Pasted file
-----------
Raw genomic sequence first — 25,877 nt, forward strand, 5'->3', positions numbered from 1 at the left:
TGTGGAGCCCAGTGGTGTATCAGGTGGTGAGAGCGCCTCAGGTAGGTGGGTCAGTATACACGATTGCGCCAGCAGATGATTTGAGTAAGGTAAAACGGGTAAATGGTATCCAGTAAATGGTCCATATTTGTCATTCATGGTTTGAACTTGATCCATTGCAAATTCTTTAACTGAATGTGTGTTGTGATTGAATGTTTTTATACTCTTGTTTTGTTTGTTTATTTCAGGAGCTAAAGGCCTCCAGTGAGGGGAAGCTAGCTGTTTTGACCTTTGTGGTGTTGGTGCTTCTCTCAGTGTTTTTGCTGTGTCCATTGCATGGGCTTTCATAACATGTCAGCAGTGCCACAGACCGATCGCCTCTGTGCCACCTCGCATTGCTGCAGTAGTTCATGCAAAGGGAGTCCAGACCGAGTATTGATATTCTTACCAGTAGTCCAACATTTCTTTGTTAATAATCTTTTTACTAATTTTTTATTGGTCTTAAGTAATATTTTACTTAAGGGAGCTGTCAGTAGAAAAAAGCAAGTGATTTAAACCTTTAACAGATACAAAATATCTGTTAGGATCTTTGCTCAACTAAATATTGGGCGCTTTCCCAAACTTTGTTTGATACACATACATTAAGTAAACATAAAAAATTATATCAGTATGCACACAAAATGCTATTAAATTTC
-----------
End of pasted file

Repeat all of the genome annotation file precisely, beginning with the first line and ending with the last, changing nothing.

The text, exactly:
Raw genomic sequence first — 25,877 nt, forward strand, 5'->3', positions numbered from 1 at the left:
TGTGGAGCCCAGTGGTGTATCAGGTGGTGAGAGCGCCTCAGGTAGGTGGGTCAGTATACACGATTGCGCCAGCAGATGATTTGAGTAAGGTAAAACGGGTAAATGGTATCCAGTAAATGGTCCATATTTGTCATTCATGGTTTGAACTTGATCCATTGCAAATTCTTTAACTGAATGTGTGTTGTGATTGAATGTTTTTATACTCTTGTTTTGTTTGTTTATTTCAGGAGCTAAAGGCCTCCAGTGAGGGGAAGCTAGCTGTTTTGACCTTTGTGGTGTTGGTGCTTCTCTCAGTGTTTTTGCTGTGTCCATTGCATGGGCTTTCATAACATGTCAGCAGTGCCACAGACCGATCGCCTCTGTGCCACCTCGCATTGCTGCAGTAGTTCATGCAAAGGGAGTCCAGACCGAGTATTGATATTCTTACCAGTAGTCCAACATTTCTTTGTTAATAATCTTTTTACTAATTTTTTATTGGTCTTAAGTAATATTTTACTTAAGGGAGCTGTCAGTAGAAAAAAGCAAGTGATTTAAACCTTTAACAGATACAAAATATCTGTTAGGATCTTTGCTCAACTAAATATTGGGCGCTTTCCCAAACTTTGTTTGATACACATACATTAAGTAAACATAAAAAATTATATCAGTATGCACACAAAATGCTATTAAATTTC